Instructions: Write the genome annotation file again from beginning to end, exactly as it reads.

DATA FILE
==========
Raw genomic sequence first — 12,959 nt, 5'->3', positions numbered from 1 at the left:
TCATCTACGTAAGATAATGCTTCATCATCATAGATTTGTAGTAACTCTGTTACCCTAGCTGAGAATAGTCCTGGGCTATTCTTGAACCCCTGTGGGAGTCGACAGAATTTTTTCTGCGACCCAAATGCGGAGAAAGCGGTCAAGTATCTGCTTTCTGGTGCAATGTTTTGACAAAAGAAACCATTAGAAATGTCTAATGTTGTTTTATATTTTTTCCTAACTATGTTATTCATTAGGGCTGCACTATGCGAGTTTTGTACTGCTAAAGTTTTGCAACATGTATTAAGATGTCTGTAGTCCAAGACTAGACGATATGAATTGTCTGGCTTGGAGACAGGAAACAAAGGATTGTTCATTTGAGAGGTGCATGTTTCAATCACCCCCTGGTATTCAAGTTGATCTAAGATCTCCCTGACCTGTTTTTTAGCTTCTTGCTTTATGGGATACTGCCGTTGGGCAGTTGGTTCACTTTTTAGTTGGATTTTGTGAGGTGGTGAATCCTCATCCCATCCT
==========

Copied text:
Raw genomic sequence first — 12,959 nt, 5'->3', positions numbered from 1 at the left:
TCATCTACGTAAGATAATGCTTCATCATCATAGATTTGTAGTAACTCTGTTACCCTAGCTGAGAATAGTCCTGGGCTATTCTTGAACCCCTGTGGGAGTCGACAGAATTTTTTCTGCGACCCAAATGCGGAGAAAGCGGTCAAGTATCTGCTTTCTGGTGCAATGTTTTGACAAAAGAAACCATTAGAAATGTCTAATGTTGTTTTATATTTTTTCCTAACTATGTTATTCATTAGGGCTGCACTATGCGAGTTTTGTACTGCTAAAGTTTTGCAACATGTATTAAGATGTCTGTAGTCCAAGACTAGACGATATGAATTGTCTGGCTTGGAGACAGGAAACAAAGGATTGTTCATTTGAGAGGTGCATGTTTCAATCACCCCCTGGTATTCAAGTTGATCTAAGATCTCCCTGACCTGTTTTTTAGCTTCTTGCTTTATGGGATACTGCCGTTGGGCAGTTGGTTCACTTTTTAGTTGGATTTTGTGAGGTGGTGAATCCTCATCCCATCCT